As you may know, Rebel-With-A Cause began with my wish to help others who were struggling. My hope was to not only give them money, but to give them a voice. I connected Rebel and Drop Me Anywhere with that same hope of giving those people and organizations a voice.

The writing of this book is different than so many others. I can’t go to a day job and come home at night to research and write. I believe in this book, but cannot finance it on my own. While I do some writing on the side for some corporate clients and news media, the pay is not enough to finance this book. I’ve worked really hard these last few years and saved money. Still, this will cost more than my savings will allow.

I’m passionate about donating my time and money to worthy causes. It’s difficult for me to ask for it but, this time, I’m asking you to consider my cause. It will not only help me to complete the book and get it published, but it will help me continue to help others.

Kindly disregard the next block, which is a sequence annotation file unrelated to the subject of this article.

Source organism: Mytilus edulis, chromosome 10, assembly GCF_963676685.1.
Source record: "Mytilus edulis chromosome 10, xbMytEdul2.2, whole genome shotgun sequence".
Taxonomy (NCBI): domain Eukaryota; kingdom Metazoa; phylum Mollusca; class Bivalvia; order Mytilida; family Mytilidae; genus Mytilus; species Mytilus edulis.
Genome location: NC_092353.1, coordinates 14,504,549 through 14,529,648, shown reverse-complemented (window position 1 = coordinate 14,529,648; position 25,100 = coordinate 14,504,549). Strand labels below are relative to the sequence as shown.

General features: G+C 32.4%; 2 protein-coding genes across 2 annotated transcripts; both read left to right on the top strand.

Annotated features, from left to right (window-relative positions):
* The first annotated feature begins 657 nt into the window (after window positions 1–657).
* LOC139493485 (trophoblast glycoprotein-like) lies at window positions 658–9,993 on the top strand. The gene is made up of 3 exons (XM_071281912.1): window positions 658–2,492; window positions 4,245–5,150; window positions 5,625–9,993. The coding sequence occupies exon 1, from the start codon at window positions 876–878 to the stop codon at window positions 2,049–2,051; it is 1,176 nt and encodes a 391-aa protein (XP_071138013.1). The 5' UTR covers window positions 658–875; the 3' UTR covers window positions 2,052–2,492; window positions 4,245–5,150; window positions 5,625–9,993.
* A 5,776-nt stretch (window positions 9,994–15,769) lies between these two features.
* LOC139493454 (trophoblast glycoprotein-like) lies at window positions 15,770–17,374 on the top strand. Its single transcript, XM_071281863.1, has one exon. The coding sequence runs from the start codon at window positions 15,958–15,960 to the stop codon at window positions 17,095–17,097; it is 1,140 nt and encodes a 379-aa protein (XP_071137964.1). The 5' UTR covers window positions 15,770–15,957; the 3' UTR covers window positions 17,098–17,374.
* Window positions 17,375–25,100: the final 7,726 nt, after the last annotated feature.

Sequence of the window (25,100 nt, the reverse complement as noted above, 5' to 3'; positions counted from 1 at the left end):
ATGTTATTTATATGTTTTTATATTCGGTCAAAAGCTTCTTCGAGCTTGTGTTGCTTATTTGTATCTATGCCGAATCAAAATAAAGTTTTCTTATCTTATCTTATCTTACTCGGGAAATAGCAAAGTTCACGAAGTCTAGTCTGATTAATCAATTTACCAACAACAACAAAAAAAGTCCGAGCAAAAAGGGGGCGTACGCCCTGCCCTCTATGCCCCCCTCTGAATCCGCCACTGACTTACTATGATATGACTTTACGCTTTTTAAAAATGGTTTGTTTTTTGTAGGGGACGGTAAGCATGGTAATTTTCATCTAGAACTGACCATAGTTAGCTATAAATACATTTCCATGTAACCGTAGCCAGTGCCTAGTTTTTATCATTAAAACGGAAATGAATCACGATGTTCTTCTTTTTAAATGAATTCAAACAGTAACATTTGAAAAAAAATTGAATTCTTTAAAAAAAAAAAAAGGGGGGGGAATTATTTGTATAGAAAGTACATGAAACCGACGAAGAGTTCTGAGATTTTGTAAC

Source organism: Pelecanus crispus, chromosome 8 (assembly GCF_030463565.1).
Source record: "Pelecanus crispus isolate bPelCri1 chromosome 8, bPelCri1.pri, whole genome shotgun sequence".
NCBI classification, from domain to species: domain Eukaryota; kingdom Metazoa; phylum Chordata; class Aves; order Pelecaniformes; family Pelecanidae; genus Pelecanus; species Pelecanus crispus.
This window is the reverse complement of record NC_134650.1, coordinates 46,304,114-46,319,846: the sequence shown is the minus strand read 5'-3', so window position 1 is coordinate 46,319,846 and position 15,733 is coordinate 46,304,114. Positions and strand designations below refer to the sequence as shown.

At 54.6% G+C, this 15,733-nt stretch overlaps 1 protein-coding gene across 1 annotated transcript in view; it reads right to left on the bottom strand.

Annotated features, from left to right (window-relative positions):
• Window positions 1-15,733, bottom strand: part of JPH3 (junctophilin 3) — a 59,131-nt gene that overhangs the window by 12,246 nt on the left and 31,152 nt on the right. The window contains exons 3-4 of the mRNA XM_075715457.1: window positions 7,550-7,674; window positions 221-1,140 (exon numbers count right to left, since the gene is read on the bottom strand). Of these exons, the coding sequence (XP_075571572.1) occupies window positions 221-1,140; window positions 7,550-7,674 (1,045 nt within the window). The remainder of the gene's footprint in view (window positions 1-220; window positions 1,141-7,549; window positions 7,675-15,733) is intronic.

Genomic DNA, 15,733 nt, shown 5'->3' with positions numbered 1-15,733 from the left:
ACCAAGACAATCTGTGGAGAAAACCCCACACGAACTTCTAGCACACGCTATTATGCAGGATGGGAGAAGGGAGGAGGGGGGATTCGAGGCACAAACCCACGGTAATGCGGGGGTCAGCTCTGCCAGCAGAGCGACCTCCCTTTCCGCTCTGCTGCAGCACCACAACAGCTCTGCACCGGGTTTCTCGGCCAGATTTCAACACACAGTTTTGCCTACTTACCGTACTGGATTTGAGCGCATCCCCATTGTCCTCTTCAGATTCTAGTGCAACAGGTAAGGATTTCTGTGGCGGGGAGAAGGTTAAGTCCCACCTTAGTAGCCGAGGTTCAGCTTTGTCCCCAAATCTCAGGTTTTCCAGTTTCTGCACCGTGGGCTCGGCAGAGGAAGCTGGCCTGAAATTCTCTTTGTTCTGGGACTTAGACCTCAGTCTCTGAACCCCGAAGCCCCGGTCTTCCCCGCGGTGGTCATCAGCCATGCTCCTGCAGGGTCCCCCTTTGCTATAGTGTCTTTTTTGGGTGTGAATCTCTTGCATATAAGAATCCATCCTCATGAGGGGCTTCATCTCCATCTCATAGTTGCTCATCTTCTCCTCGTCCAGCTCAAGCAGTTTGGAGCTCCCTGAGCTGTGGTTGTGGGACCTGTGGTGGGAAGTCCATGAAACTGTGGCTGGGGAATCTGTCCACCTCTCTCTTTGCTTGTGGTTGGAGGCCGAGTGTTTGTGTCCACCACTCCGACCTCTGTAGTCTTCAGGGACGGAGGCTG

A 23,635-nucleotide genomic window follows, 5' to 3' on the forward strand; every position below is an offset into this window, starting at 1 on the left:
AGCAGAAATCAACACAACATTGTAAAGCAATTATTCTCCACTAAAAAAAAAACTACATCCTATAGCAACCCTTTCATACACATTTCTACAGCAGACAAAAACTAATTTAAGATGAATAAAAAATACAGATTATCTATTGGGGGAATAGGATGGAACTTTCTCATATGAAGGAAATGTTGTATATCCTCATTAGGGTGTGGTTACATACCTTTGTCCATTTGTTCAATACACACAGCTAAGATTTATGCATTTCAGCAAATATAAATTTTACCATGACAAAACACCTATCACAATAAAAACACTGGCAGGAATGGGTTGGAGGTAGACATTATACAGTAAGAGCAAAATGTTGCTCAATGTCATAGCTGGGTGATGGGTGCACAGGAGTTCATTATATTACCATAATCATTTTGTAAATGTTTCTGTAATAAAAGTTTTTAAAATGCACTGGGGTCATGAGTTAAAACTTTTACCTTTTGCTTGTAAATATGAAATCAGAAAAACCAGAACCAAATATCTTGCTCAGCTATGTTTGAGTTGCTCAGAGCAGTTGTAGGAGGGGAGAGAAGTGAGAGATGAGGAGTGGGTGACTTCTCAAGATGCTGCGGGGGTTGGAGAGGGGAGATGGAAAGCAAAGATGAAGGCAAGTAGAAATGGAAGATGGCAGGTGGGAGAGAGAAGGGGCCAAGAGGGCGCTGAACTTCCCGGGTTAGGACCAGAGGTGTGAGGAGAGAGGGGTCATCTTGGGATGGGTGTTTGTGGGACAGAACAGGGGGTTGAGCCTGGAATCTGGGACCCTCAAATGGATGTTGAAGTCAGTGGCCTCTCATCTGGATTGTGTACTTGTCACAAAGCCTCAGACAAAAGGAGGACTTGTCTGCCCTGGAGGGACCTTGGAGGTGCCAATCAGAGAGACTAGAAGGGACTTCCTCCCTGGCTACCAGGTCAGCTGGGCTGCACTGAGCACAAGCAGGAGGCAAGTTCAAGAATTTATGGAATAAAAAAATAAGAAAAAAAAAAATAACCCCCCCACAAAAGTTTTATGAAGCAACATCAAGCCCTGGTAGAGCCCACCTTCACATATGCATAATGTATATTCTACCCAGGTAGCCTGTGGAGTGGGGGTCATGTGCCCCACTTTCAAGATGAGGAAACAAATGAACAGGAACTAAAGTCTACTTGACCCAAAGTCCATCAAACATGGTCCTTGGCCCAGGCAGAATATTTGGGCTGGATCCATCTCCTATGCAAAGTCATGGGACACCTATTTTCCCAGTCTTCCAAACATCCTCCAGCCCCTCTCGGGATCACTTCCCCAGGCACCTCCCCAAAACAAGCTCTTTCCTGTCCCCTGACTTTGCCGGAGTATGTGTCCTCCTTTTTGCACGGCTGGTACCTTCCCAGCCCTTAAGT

If you’ve not already done so, you can read more about the project on the Drop Me Anywhere announcement post here on Rebel-With-A-Cause and on the Drop Me Anywhere About page. You can also read the posts from the first Drop Me Anywhere trip beginning with Oh Canada. And, of course, make sure you vote on my next trip.

I hope you’ll consider pledging to the Drop Me Anywhere Kickstarter campaign. I’m offering some great rewards. While I had hoped for some of the rewards to include volunteering for your chosen charity, Kickstarter doesn’t allow this. All I can say is that Drop Me Anywhere will continue to have a philanthropic element with me volunteering on each trip and profiling the projects and organizations.

Please share the Kickstarter campaign with others. It ends on May 1 and, if I don’t reach the goal by then, I receive none of the funding. This time, you get to make a difference.

 

 

Grace

30 Nov

I haven‘t been lucky enough to have a child. Always wanted one. Heck, always wanted about a dozen. Just, well, just never happened. Still, I always thought if I had a girl I would name her Grace. Not Gracie, but Grace. I’ve always loved that word. Remember the show, “The Actor’s Studio?” James Lipton would ask people what their favorite word was. Mine is Grace. It’s peaceful, yet inspiring. It’s a word that can never be taken badly. It’s secular yet, when used, gives a sense of a higher power.